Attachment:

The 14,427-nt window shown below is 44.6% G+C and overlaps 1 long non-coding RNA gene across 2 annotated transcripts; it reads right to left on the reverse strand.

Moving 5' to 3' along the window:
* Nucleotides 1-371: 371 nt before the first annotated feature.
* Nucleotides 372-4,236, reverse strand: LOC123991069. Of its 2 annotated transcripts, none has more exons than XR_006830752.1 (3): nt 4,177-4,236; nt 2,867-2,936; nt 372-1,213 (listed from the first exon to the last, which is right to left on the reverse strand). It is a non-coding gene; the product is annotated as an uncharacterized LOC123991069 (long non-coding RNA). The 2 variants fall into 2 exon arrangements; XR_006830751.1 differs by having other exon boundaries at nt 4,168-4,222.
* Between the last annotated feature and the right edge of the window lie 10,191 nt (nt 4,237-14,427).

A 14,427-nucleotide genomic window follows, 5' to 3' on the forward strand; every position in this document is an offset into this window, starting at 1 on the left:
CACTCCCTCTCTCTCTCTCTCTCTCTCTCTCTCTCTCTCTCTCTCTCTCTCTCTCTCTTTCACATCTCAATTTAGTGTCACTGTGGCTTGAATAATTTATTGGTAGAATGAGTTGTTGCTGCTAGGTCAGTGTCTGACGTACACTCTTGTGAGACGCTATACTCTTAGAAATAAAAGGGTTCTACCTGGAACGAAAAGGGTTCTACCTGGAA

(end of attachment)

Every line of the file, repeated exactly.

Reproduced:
The 14,427-nt window shown below is 44.6% G+C and overlaps 1 long non-coding RNA gene across 2 annotated transcripts; it reads right to left on the reverse strand.

Moving 5' to 3' along the window:
* Nucleotides 1-371: 371 nt before the first annotated feature.
* Nucleotides 372-4,236, reverse strand: LOC123991069. Of its 2 annotated transcripts, none has more exons than XR_006830752.1 (3): nt 4,177-4,236; nt 2,867-2,936; nt 372-1,213 (listed from the first exon to the last, which is right to left on the reverse strand). It is a non-coding gene; the product is annotated as an uncharacterized LOC123991069 (long non-coding RNA). The 2 variants fall into 2 exon arrangements; XR_006830751.1 differs by having other exon boundaries at nt 4,168-4,222.
* Between the last annotated feature and the right edge of the window lie 10,191 nt (nt 4,237-14,427).

A 14,427-nucleotide genomic window follows, 5' to 3' on the forward strand; every position in this document is an offset into this window, starting at 1 on the left:
CACTCCCTCTCTCTCTCTCTCTCTCTCTCTCTCTCTCTCTCTCTCTCTCTCTCTCTCTTTCACATCTCAATTTAGTGTCACTGTGGCTTGAATAATTTATTGGTAGAATGAGTTGTTGCTGCTAGGTCAGTGTCTGACGTACACTCTTGTGAGACGCTATACTCTTAGAAATAAAAGGGTTCTACCTGGAACGAAAAGGGTTCTACCTGGAA